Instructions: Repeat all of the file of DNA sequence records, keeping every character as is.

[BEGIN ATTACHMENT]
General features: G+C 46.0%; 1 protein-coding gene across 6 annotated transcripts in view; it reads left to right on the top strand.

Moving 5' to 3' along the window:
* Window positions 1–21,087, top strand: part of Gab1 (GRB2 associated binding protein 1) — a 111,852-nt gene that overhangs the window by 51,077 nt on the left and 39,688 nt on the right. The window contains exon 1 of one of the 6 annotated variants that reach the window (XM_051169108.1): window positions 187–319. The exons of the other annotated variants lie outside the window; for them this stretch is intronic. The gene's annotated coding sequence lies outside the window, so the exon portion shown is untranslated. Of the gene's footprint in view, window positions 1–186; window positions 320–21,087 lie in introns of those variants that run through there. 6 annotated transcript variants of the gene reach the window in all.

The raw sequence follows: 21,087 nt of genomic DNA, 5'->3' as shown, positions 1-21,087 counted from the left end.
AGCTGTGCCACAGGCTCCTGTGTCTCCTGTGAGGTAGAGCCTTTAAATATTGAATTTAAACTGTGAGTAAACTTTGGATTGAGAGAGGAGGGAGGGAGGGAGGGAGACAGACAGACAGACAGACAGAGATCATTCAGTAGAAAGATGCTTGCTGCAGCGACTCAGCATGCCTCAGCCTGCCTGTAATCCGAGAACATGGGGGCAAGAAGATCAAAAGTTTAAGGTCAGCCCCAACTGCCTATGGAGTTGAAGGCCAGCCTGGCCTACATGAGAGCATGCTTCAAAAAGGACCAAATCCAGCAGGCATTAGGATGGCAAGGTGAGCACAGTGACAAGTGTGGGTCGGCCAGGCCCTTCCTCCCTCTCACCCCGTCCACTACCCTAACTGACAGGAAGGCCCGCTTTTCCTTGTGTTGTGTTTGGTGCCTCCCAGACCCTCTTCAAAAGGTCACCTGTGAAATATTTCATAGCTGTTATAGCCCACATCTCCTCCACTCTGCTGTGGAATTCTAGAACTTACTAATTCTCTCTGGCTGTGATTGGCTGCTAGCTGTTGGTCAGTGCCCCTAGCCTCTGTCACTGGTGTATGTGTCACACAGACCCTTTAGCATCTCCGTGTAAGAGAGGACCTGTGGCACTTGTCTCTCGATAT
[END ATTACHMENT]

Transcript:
General features: G+C 46.0%; 1 protein-coding gene across 6 annotated transcripts in view; it reads left to right on the top strand.

Moving 5' to 3' along the window:
* Window positions 1–21,087, top strand: part of Gab1 (GRB2 associated binding protein 1) — a 111,852-nt gene that overhangs the window by 51,077 nt on the left and 39,688 nt on the right. The window contains exon 1 of one of the 6 annotated variants that reach the window (XM_051169108.1): window positions 187–319. The exons of the other annotated variants lie outside the window; for them this stretch is intronic. The gene's annotated coding sequence lies outside the window, so the exon portion shown is untranslated. Of the gene's footprint in view, window positions 1–186; window positions 320–21,087 lie in introns of those variants that run through there. 6 annotated transcript variants of the gene reach the window in all.

The raw sequence follows: 21,087 nt of genomic DNA, 5'->3' as shown, positions 1-21,087 counted from the left end.
AGCTGTGCCACAGGCTCCTGTGTCTCCTGTGAGGTAGAGCCTTTAAATATTGAATTTAAACTGTGAGTAAACTTTGGATTGAGAGAGGAGGGAGGGAGGGAGGGAGACAGACAGACAGACAGACAGAGATCATTCAGTAGAAAGATGCTTGCTGCAGCGACTCAGCATGCCTCAGCCTGCCTGTAATCCGAGAACATGGGGGCAAGAAGATCAAAAGTTTAAGGTCAGCCCCAACTGCCTATGGAGTTGAAGGCCAGCCTGGCCTACATGAGAGCATGCTTCAAAAAGGACCAAATCCAGCAGGCATTAGGATGGCAAGGTGAGCACAGTGACAAGTGTGGGTCGGCCAGGCCCTTCCTCCCTCTCACCCCGTCCACTACCCTAACTGACAGGAAGGCCCGCTTTTCCTTGTGTTGTGTTTGGTGCCTCCCAGACCCTCTTCAAAAGGTCACCTGTGAAATATTTCATAGCTGTTATAGCCCACATCTCCTCCACTCTGCTGTGGAATTCTAGAACTTACTAATTCTCTCTGGCTGTGATTGGCTGCTAGCTGTTGGTCAGTGCCCCTAGCCTCTGTCACTGGTGTATGTGTCACACAGACCCTTTAGCATCTCCGTGTAAGAGAGGACCTGTGGCACTTGTCTCTCGATAT